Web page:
Syphilis is caused by the spirochete Treponema pallidum and is most often acquired by sexual contact. It is rarely transmitted by transfusion. Although numerous cases of transfusion-transmitted syphilis were reported before World War II, no cases have been reported in the United States in more than 40 years.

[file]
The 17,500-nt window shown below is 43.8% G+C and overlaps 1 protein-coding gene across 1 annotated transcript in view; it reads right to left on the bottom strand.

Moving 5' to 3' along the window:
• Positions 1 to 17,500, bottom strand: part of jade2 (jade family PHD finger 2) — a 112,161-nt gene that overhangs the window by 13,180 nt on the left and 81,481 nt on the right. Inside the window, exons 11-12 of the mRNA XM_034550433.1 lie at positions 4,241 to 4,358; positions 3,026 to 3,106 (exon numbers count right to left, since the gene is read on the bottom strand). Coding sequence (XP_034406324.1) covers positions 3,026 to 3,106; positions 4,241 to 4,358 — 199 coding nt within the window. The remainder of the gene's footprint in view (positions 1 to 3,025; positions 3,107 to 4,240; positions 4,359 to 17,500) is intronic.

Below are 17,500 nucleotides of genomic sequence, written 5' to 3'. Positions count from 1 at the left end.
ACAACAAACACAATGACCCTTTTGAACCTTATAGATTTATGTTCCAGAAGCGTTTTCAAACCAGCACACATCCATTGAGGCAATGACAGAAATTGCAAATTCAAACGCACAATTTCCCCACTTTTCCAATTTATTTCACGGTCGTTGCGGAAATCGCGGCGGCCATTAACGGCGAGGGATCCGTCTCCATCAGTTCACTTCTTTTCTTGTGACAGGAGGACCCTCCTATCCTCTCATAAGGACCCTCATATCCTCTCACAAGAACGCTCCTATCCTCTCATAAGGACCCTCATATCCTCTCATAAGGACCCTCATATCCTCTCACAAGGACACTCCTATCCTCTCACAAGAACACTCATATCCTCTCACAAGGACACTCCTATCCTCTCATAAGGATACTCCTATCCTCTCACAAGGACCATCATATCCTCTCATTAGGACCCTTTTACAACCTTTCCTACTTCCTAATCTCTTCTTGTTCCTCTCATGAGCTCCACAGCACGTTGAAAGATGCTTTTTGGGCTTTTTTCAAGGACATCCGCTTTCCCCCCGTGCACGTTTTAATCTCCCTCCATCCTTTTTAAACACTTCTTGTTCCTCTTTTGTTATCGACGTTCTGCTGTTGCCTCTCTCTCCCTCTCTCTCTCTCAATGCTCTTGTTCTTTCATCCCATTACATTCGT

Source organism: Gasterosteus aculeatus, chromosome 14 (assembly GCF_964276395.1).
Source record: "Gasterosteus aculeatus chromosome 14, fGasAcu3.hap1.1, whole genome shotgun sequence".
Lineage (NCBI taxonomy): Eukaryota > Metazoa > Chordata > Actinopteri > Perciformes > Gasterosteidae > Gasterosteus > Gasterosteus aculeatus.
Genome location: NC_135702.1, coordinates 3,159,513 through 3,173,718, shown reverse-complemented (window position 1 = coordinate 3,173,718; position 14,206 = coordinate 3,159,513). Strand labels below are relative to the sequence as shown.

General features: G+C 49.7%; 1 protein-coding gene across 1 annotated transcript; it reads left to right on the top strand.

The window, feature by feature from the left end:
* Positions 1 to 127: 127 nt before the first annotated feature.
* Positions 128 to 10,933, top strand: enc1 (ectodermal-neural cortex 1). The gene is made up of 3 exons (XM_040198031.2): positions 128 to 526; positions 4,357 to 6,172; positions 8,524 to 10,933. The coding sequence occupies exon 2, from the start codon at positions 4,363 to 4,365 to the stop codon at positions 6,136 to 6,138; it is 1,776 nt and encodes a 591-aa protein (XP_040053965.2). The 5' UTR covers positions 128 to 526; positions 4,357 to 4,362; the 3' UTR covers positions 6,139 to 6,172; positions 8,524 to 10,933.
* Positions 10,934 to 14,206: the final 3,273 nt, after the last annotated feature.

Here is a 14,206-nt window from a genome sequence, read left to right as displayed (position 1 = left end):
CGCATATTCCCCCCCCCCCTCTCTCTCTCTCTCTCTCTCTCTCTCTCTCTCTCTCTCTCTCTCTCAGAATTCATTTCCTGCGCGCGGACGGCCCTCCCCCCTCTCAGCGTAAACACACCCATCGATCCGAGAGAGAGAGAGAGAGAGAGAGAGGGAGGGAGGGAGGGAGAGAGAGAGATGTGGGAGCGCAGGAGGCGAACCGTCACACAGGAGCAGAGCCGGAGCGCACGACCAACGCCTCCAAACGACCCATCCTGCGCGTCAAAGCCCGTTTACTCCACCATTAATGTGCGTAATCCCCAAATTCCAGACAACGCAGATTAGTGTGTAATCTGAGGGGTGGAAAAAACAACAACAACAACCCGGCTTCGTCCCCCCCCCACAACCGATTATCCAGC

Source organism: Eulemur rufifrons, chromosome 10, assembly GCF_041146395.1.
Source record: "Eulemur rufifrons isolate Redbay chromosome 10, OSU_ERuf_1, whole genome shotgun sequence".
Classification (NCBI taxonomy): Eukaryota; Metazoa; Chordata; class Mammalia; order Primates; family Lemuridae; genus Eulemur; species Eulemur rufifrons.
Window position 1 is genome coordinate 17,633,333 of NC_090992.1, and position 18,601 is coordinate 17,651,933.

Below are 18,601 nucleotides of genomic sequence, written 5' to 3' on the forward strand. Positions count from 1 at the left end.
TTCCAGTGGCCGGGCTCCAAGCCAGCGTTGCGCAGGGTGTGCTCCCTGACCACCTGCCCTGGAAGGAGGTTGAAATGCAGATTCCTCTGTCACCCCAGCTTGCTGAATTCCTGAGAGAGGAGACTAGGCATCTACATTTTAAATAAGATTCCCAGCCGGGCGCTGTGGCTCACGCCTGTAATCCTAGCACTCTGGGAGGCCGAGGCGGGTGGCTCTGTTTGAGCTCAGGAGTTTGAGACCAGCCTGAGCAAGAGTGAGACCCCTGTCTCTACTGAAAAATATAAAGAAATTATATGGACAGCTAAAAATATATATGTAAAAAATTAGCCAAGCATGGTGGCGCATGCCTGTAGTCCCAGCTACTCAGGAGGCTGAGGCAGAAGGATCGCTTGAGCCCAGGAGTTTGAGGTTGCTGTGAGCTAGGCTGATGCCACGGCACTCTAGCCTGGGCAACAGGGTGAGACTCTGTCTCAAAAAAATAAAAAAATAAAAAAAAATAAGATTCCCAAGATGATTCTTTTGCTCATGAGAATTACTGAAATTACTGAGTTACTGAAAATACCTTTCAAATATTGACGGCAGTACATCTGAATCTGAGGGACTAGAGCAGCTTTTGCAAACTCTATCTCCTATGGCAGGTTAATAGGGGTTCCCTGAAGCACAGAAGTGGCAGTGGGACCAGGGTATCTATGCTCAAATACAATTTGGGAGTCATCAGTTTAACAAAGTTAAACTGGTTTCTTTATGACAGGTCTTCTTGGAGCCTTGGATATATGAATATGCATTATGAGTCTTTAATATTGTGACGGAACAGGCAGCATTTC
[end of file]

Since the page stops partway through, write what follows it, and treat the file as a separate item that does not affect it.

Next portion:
Donor screening for syphilis has been performed for almost 80 years. Most reactive donor test results reflect either biologic false-positive results or persistent antibody in previously treated individuals and do not represent infectious syphilis. In the past, donors were initially screened by nontreponemal serologic tests that detect antibody to cardiolipin [eg, rapid plasma reagin (RPR)]. In recent years, tests that detect specific antibodies to T. pallidum have largely replaced the RPR because these tests can be performed with automated testing instruments.